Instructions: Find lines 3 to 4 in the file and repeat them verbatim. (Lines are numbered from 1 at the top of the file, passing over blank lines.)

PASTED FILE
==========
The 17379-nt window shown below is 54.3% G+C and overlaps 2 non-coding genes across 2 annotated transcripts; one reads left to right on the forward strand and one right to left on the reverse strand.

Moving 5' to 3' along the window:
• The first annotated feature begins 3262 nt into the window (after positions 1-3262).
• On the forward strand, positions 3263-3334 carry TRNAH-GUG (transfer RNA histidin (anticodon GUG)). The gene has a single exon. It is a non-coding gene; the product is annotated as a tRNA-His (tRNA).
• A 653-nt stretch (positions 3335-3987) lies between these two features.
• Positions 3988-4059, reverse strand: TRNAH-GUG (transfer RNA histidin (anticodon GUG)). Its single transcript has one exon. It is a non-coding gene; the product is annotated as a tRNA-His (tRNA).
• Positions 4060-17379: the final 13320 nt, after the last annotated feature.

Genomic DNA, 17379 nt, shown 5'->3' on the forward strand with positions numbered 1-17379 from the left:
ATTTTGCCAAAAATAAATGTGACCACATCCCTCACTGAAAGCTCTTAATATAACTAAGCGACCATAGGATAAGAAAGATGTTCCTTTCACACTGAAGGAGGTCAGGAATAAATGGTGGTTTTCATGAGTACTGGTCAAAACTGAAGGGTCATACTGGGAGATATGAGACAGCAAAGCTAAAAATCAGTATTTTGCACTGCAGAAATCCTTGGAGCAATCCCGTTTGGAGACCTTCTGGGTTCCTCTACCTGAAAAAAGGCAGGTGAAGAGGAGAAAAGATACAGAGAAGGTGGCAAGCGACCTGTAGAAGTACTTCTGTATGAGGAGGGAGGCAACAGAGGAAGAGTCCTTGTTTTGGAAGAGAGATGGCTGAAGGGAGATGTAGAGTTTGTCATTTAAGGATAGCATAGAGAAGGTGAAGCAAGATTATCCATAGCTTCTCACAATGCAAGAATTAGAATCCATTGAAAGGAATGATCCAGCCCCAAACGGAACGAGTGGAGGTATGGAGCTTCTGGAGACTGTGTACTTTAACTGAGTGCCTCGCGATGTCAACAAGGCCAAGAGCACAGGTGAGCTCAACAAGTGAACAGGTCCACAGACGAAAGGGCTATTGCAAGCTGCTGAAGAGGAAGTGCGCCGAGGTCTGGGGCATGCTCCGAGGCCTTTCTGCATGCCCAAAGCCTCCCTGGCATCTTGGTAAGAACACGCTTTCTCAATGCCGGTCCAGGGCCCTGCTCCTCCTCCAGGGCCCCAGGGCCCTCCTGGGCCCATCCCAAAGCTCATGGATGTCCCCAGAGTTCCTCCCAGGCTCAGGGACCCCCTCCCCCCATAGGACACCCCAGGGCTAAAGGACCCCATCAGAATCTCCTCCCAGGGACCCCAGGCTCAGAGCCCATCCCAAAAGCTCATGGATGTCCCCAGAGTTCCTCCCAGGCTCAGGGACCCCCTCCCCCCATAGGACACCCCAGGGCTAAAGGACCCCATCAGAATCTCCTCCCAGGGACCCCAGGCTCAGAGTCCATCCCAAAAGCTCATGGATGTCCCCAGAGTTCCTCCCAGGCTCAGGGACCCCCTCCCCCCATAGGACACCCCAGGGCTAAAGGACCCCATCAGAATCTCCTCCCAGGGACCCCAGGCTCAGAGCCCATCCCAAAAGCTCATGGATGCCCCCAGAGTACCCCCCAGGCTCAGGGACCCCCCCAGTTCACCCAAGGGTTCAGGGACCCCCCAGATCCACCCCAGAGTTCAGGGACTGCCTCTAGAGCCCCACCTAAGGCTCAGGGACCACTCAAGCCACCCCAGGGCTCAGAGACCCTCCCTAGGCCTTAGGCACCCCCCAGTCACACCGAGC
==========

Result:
• The first annotated feature begins 3262 nt into the window (after positions 1-3262).
• On the forward strand, positions 3263-3334 carry TRNAH-GUG (transfer RNA histidin (anticodon GUG)). The gene has a single exon. It is a non-coding gene; the product is annotated as a tRNA-His (tRNA).